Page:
Sydney Port Congestion: Empty Container Parking and Vessel Delays
The port of Sydney, Australia is currently experiencing severe congestion. The congestion has been caused by multiple factors including industrial actions and bad weather. As a result, the congestion has caused significant vessel delays, Sydney port omissions and change of vessel rotations.
Due to an increase in costs, ocean carriers have introduced a Sydney Port Congestion surcharge of USD 280-350 per TEU (Twenty-Foot Equivalent) for any cargo to or from Sydney.
Unfortunately, this surcharge also means that LCL (Less Than Container) rates will increase by USD 13 w/m for cargo to or from Sydney.
The ongoing issues have prompted shipping line Maersk to temporarily cease accepting any bookings to Sydney until at least Thursday, October 1, 2020.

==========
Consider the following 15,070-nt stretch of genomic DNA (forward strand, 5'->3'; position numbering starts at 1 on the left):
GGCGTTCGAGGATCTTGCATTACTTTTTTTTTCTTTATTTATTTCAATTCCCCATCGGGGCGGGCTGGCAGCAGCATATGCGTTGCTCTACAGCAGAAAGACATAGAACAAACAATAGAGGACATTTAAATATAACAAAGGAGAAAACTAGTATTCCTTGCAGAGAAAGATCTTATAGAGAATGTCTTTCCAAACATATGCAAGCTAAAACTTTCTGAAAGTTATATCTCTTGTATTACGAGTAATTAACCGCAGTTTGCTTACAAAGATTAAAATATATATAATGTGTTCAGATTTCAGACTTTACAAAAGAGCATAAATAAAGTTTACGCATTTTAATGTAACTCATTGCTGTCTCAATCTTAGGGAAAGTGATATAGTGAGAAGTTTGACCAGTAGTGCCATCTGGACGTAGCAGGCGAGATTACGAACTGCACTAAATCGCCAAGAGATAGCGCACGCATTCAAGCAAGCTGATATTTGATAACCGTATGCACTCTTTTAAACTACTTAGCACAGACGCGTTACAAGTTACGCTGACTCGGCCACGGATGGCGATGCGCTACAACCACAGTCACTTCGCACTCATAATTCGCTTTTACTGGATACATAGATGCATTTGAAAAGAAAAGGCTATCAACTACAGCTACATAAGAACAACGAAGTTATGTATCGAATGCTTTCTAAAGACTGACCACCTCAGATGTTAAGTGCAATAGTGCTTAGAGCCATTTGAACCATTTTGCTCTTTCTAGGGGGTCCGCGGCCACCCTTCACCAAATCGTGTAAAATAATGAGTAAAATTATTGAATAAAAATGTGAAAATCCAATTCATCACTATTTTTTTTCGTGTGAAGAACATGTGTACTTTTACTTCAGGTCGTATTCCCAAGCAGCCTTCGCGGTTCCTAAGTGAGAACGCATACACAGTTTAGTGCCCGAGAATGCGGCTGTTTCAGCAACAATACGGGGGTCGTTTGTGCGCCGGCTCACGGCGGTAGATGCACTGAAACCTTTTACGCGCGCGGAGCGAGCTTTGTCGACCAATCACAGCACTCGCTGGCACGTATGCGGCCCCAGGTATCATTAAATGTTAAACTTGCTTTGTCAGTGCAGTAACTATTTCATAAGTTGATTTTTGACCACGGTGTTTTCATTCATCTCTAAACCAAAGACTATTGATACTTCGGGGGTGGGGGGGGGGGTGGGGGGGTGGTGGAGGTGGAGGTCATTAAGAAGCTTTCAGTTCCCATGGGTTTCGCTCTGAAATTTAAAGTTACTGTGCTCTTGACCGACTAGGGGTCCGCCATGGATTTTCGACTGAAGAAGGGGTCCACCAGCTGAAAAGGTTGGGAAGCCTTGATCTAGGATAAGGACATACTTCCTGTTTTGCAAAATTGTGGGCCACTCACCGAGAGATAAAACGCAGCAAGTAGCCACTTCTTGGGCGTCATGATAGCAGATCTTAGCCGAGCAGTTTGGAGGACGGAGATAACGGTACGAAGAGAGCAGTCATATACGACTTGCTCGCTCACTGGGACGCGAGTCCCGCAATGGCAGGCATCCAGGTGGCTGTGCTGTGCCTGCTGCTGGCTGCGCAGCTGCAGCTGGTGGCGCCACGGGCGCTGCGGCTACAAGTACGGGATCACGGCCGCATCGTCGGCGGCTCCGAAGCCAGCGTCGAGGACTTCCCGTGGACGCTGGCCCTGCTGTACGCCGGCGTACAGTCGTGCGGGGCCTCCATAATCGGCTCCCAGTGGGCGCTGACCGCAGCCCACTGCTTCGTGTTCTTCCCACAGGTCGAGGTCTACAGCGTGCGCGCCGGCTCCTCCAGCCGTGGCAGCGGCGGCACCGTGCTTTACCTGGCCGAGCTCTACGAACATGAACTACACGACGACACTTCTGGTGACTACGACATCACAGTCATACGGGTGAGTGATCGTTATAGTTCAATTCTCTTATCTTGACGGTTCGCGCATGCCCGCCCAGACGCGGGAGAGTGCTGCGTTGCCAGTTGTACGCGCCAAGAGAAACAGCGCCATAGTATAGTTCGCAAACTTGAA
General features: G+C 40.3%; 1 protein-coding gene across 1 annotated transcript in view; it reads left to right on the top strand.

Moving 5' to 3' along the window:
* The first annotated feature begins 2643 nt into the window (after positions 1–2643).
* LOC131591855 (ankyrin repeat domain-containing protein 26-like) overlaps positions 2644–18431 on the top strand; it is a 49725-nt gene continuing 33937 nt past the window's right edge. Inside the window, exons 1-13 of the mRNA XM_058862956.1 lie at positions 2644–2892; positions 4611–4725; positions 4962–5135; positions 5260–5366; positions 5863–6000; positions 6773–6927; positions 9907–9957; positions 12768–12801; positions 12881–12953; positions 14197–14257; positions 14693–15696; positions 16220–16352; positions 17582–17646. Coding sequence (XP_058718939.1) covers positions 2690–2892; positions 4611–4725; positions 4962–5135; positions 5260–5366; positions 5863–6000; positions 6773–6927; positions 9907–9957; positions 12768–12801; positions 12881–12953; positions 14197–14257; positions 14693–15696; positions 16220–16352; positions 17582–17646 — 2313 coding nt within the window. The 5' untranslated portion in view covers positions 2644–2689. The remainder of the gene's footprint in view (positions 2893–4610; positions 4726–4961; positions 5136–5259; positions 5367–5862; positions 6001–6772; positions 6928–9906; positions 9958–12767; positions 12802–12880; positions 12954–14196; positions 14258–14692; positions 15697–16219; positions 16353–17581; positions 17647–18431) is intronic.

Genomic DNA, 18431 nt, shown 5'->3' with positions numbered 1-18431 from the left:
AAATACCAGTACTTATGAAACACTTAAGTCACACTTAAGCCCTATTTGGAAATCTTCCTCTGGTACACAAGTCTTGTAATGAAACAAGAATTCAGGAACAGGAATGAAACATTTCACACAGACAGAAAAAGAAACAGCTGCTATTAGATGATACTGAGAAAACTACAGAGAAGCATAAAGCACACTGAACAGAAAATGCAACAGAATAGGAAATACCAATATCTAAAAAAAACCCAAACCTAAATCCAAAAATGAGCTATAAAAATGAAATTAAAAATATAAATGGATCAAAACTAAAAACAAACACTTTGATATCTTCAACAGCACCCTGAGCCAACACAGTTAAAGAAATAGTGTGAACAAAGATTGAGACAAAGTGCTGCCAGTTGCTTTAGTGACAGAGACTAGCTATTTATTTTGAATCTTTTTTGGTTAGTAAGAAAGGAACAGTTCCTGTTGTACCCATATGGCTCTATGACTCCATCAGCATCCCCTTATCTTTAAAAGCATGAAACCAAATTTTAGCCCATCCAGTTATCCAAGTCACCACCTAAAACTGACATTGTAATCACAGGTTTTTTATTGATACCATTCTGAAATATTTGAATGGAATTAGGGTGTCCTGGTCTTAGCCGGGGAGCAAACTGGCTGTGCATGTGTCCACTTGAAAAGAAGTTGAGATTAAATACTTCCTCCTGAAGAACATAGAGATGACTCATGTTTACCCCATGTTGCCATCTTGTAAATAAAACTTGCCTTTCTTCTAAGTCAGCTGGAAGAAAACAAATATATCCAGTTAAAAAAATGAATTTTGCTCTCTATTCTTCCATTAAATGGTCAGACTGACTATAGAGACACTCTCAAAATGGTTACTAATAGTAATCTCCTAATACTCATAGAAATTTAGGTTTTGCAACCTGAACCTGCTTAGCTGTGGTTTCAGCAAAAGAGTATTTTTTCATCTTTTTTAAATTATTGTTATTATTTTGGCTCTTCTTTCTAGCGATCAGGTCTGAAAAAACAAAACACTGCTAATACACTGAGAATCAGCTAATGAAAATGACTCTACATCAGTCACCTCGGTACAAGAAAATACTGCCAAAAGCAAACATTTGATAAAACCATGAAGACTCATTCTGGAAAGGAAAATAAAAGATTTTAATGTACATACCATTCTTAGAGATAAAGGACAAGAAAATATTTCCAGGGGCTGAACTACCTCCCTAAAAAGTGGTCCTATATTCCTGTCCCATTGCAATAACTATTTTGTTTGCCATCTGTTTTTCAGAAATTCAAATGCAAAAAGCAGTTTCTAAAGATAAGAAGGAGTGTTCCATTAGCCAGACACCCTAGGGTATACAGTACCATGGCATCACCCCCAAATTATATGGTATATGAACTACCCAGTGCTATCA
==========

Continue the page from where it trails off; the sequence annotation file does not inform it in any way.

With this port congestion, Sydney is also currently facing a problem with their empty container depots which have reached their capacities. Some have closed their doors for dehiring or returning empty containers.
It’s estimated there is currently an imbalance of approximately 30,000 TEU in Sydney. Under normal circumstances these containers would have been re-used or repositioned to Asia. But with a variety of issues, including the COVID-19 pandemic, shipping lines have not been able to move out enough empties to alleviate the congestion.
Many importers are currently facing extra detention charges as their transport companies are unable to dehire containers in a timely manner. It’s anticipated shipping lines will dedicate some export vessels to reposition empty containers throughout October and/or November to hopefully solve this problem.
Should you need advice or consultation regarding any of these measures, the experienced shipping and logistics professionals at DGX stand ready to help. We offer a unique package of shipping services. Please email us, reach out to your local office or call toll free in the USA 1-800-488-4888 and we can help you.
We specialize in international ocean and air freight shipping since 1999.